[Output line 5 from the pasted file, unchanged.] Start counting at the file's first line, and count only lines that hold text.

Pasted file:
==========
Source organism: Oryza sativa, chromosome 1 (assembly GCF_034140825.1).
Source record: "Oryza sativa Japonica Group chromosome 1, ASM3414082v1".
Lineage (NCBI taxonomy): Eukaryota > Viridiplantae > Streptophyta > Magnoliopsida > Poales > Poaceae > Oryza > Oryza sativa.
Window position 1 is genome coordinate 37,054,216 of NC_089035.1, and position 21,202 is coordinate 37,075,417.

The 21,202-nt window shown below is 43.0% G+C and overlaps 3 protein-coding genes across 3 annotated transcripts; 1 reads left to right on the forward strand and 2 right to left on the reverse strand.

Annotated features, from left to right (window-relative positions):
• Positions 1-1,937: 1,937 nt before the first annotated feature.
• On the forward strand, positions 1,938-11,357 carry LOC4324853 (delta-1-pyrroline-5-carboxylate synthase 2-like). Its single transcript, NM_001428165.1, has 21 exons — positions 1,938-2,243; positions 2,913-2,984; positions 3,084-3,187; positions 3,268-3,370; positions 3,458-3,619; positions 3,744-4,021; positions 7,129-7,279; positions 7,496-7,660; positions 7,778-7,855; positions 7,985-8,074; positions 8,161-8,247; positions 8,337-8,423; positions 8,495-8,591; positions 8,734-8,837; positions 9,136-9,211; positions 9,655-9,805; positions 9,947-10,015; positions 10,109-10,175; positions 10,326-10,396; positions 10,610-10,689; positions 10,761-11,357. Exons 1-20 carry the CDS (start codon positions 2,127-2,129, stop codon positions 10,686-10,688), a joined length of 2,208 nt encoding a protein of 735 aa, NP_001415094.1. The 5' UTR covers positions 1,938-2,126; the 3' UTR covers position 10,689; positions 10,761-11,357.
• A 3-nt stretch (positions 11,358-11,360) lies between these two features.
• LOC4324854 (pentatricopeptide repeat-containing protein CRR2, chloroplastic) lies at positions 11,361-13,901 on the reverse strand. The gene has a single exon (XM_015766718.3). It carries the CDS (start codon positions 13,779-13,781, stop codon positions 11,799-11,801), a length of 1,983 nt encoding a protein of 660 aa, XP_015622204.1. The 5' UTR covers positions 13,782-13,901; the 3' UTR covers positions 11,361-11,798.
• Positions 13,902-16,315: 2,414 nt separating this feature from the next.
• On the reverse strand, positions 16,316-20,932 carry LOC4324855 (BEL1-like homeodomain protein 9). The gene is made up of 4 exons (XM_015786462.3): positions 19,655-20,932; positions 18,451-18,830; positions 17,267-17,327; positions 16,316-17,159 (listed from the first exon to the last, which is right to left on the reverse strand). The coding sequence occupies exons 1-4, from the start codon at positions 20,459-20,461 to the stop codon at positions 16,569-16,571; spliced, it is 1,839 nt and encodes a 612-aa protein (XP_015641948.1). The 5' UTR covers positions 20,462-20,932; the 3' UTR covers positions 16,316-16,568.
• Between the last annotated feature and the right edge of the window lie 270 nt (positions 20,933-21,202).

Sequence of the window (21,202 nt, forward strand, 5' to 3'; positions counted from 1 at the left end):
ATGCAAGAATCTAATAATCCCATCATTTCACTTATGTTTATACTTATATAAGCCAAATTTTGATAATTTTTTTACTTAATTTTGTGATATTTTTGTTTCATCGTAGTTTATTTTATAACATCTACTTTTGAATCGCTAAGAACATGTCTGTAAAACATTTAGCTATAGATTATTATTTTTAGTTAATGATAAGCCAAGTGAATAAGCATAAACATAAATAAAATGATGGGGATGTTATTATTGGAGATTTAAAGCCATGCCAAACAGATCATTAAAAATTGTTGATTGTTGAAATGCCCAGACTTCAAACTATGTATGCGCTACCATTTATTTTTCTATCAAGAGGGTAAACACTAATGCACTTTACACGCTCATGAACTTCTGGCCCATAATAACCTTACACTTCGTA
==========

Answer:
The 21,202-nt window shown below is 43.0% G+C and overlaps 3 protein-coding genes across 3 annotated transcripts; 1 reads left to right on the forward strand and 2 right to left on the reverse strand.